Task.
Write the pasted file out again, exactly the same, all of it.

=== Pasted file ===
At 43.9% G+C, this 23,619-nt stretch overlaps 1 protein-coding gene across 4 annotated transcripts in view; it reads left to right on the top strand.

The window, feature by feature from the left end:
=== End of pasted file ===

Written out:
At 43.9% G+C, this 23,619-nt stretch overlaps 1 protein-coding gene across 4 annotated transcripts in view; it reads left to right on the top strand.

The window, feature by feature from the left end: